Hamanasi Eco-Resort: Examining the Profit, Planet, and People Bottom Lines of Sustainability
This piece was originally published in Inquiry Journal, an online, multi-disciplinary undergraduate research journal that features first-person accounts of undergraduate research done for a course or project under the direction of one or more faculty mentors. The following was written by Kate Early, who spent nine weeks at Hamanasi, a resort in a rural fishing village in Belize. Early, from Corning, New York, is a fifth-year senior, studying Hospitality Management.
Every morning I wake up in my room, a small house built among the trees, sit on my front porch, and watch the sun climb up over the ocean. After breakfast, I walk barefoot along the beach towards the Hamanasi Adventure and Dive Resort in Belize. As I near the resort, a boat full of scuba divers leaves the dock for a day of exploring the second largest barrier reef in the world. But I was not sent here to scuba dive with the hawksbill turtle or relax on the beach sipping a coconut, and I am not here to taste local Caribbean cuisine or visit ancient Mayan ruins. I am here to research the practices of ecotourism and sustainability as conducted at the Hamanasi eco-resort. During my research here in the summer of 2011, I learned the importance of balancing economics (profit), with the environment (planet) and society (people), the three Ps of the triple bottom line under which Hamanasi operates.
Research at the Resort and the Triple Bottom Line
My research in Belize was funded through the International Research Opportunities Program (IROP) of the University of New Hampshire, which allowed me to spend nine weeks researching at Hamanasi, located in Hopkins, a rural fishing village of 2,000 people. I conducted my research in four phases. In Phase One I distributed questionnaires to guests and conducted interviews with Hamanasi employees, resulting in 34 completed guest questionnaires and 47 employee interviews. The questionnaires and interviews focused on gaining demographic and green knowledge information. During Phase Two I conducted interviews with the owners and general manager of Hamanasi, during which we discussed the planning and start-up of an eco-resort as well as current issues such as employee training, marketing, business management, and plans for future expansion or further implementation of green practices. In Phase Three I conducted a Strength, Weakness, Opportunity, and Threat (SWOT) Analysis of Hamanasi, a marketing tool which examines these four categories of a business internally and externally. I also conducted a market analysis of properties that compete with Hamanasi, which included interviewing owners and general managers at five local properties in Hopkins Village and at four eco-resorts in the Cayo District of Belize. (In this article, I am not including this information.) Finally, in Phase Four I examined the green certification programs of Green Globe International and Sustainable Travel International (STI). Before leaving Belize, I helped Hamanasi write the policies and procedures for an intermediate certification from STI.
Belize is an English-speaking country, which immensely facilitated my research. An old British colony, Belize only gained independence in 1981. Belize itself is a small Central American country bordering Mexico, Guatemala, and the Caribbean Sea. Approximately the same size as Massachusetts, the region is tropical, hot, and humid. A veritable melting pot, there is no average Belizean face; the ethnic backgrounds consist of Mestizo, Creole, Maya, Garifuna and more (Central Intelligence Agency, 2011). Hopkins Village is located on the east coast, nestled between the Maya Mountains and the reefs of the Caribbean Sea.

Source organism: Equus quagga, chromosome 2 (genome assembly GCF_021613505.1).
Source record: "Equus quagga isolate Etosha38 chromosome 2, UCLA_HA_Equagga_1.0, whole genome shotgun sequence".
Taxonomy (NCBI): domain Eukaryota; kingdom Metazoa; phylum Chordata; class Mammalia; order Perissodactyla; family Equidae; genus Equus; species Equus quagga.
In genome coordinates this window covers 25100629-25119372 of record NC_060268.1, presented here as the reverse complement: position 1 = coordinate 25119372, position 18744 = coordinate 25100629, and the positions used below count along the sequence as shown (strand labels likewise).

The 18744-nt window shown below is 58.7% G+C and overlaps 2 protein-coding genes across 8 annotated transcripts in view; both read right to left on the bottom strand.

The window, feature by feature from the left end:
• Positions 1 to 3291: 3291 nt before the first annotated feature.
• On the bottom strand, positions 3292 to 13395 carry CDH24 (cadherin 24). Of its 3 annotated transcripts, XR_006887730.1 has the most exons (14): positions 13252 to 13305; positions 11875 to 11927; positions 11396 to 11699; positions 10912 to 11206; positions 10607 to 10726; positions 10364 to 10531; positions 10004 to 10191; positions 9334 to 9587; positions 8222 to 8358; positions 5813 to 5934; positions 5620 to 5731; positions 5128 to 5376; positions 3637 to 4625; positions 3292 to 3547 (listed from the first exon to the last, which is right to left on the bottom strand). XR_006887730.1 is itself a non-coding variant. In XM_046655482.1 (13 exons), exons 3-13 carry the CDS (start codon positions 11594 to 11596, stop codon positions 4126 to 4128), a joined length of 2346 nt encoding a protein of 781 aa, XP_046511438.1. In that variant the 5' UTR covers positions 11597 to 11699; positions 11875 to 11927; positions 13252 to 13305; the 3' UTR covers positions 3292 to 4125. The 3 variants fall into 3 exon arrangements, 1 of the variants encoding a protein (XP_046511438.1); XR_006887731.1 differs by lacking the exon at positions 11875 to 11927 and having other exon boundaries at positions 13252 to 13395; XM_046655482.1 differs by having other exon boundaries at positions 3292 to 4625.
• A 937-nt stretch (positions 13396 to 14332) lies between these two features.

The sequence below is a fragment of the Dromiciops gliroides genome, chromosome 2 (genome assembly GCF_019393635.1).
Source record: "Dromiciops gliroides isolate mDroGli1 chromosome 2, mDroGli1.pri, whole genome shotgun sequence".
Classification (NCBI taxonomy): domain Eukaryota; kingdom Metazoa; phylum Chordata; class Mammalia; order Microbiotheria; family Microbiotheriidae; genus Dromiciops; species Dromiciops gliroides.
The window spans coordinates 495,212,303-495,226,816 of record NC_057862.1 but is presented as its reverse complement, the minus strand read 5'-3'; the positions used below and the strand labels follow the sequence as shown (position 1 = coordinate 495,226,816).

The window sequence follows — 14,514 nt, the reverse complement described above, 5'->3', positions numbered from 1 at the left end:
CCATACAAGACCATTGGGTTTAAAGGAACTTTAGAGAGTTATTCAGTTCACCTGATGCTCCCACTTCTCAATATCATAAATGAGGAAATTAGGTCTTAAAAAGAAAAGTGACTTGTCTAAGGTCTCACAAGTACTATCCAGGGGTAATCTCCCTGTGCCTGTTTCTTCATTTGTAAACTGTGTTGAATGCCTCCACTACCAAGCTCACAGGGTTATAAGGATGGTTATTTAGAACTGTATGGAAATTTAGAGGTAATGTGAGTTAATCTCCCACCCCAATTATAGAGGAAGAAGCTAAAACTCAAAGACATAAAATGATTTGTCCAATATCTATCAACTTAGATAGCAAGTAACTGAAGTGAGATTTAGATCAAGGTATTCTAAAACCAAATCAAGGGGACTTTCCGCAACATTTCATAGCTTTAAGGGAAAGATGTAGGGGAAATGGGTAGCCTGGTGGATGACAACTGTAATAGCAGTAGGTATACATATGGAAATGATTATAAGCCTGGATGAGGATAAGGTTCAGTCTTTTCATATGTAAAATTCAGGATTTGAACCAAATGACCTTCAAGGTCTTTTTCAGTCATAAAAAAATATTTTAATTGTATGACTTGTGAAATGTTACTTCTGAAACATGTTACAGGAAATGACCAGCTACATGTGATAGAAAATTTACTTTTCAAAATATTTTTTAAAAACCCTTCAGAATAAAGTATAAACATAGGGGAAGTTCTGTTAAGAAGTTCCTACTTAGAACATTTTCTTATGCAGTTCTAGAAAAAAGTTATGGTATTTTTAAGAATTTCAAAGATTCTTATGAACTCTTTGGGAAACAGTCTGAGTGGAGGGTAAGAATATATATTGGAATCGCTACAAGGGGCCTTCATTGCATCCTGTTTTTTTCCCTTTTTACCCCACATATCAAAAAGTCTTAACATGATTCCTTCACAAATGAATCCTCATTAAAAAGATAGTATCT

Discovering the charming fishing village of Hopkins in 1995, Dave and Dana Krauskopf are now the proud founding owners of the Hamanasi Adventure and Dive Resort. They found the location an idyllic place to start an eco-resort and, after four years of extensive planning, saving, and construction, the dream of owning a resort came to fruition with the opening of Hamanasi in 2000. And so, with no previous hotel experience, the husband and wife team became the owners of an eco-resort.
From the beginning, their plan was to manage an eco-resort, one that followed sustainable practices. The basic concept of sustainability is “development that meets the needs of the present without compromising the ability of future generations to meet their own needs.” This definition is provided by Our Common Future, also known as the Brundtland Report, a report commissioned by the United Nations’ World Commission on Environment and Development (WCED) examining the state of world sustainability in 1987 (World Commission on Environment and Development). There are three components of sustainability by which a business examines its impact: economic accountability, environmental accountability, and social accountability. These three components of responsible accounting are called “the triple bottom line.” The triple bottom line is a phrase coined in 1994 by John Elkington, the founder of SustainAbility, a strategy consultancy working to transform sustainability in the business world (The Economist, 2009). Most companies only measure their success from the bottom line of profit. Hamanasi strives to be environmentally and socially responsible in addition to being economically successful. The owners accomplish this by examining and acting upon the effects of all three components of the triple bottom line on the long-term performance of the resort. These areas are often referred to as the three Ps: profit, planet, and people. My research showed me how Hamanasi addresses and balances the applications of the three Ps in all areas of operation.
Originally published by:
Inquiry Journal, Undergraduate Research Journal
Written by Kate Early (Editor: Nias Achorn)